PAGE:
Via the excellent literary website The Millions we now have more details about the early 1980s gem mentioned on Slate last year by Troy Patterson: Invasion of the Space Invaders, a redundantly titled guide to arcade games written by the masterful English prose stylist Martin Amis. The book, long out of print, can be found used on Amazon for between $70 and $150, depending on the copy’s condition; Mark O’Connell, an academic who lives in Ireland, makes it sound worth every penny.
Here’s Amis on Pac-Man: “Those cute little PacMen with their special nicknames, that dinky signature tune, the dot-munching Lemon that goes whackawhackawhackawhacka: the machine has an air of childish whimsicality.”
And the book is not just an excuse for verbal pyrotechnics; O’Connell notes that it contains “solid gaming advice”—indeed, the pleasure in reading the book, according to O’Connell, is in seeing Amis’s peerless style “applied to what is essentially—or at any rate quickly devolves into—a player’s guide to a range of early arcade games.”
To wit (on Pac-Man again):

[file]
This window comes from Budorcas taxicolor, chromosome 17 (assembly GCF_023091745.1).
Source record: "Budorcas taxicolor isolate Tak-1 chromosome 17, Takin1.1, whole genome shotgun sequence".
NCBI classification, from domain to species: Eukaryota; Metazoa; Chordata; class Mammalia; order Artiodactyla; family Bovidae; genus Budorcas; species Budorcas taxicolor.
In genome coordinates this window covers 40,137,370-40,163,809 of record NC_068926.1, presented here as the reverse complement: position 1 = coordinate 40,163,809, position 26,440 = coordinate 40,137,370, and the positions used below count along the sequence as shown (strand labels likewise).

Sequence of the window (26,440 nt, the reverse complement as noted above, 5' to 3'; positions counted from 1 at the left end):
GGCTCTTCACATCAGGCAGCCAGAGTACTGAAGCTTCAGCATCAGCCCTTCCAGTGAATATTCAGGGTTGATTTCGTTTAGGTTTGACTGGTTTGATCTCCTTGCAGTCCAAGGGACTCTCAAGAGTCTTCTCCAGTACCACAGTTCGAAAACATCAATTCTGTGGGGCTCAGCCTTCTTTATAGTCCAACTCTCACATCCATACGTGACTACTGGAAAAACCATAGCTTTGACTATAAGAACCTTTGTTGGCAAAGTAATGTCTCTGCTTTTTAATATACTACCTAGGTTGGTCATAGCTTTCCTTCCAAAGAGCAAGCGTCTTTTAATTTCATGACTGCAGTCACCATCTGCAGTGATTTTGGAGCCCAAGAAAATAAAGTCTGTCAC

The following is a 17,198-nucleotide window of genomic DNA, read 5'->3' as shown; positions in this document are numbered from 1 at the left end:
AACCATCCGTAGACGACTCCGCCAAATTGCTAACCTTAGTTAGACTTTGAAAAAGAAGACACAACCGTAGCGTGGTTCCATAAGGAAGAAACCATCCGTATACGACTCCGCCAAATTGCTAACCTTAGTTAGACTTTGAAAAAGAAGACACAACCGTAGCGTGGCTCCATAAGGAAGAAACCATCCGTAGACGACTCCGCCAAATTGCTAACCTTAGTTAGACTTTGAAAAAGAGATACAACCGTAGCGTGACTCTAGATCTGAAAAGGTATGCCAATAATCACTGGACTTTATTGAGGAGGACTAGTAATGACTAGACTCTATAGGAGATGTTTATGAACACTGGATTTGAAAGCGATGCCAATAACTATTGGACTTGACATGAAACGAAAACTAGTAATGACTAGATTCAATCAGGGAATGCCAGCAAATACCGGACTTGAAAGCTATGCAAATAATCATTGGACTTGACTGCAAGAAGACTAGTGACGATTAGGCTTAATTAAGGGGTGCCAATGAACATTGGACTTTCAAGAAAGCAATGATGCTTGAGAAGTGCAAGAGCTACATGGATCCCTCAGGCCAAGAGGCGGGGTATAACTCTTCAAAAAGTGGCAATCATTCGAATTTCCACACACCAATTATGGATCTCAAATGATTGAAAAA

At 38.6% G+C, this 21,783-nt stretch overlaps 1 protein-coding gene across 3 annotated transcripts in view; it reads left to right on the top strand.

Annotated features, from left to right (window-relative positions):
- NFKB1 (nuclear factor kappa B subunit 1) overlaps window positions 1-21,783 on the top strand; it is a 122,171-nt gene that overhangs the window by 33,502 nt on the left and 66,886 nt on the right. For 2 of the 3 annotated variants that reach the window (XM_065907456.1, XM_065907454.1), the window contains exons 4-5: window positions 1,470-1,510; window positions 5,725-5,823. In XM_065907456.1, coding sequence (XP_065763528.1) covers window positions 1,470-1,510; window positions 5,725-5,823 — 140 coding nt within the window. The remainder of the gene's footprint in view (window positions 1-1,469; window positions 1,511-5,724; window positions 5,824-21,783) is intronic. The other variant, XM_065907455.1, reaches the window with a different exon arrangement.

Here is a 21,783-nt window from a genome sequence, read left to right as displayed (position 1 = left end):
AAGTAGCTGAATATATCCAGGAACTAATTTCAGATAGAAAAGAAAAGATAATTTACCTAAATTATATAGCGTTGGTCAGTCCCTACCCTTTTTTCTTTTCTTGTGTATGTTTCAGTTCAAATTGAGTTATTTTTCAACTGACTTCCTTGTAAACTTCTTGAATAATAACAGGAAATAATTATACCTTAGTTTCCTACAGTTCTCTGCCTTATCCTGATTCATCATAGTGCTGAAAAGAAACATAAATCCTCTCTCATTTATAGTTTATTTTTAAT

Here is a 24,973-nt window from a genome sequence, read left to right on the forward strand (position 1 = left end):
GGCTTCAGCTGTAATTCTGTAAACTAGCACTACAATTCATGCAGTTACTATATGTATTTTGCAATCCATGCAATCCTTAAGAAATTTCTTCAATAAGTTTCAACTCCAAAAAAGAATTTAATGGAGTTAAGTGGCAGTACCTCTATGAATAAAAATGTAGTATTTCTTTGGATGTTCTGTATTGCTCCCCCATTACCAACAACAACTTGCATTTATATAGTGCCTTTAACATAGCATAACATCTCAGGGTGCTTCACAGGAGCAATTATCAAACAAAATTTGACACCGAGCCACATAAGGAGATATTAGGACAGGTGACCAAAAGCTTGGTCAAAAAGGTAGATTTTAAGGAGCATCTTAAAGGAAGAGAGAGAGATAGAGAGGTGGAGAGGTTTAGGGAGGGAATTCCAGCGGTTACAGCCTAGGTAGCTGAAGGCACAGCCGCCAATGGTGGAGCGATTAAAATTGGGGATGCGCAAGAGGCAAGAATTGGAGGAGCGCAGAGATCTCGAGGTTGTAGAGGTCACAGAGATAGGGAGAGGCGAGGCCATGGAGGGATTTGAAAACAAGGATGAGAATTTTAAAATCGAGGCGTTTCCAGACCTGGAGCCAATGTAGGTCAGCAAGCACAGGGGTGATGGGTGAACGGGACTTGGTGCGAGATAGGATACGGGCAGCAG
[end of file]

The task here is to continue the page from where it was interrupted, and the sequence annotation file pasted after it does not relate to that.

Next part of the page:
Do I take risks in order to gobble up the fruit symbol in the middle of the screen? I do not, and neither should you. Like the fat and harmless saucer in Missile Command (q.v.), the fruit symbol is there simply to tempt you into hubristic sorties. Bag it.
There’s more, including what O’Connell persuasively argues is a cameo from the late Christopher Hitchens (“I was with a friend, a hard-drinking journalist, who had drunk roughly three times as much Calvados as I had drunk the night before”). And the introduction to the book is by none other than Steven Spielberg, whom Amis profiled the same year—1982—Invasion of the Space Invaders was published (it was also the year E.T. hit theaters).
Check out the full piece over at The Millions.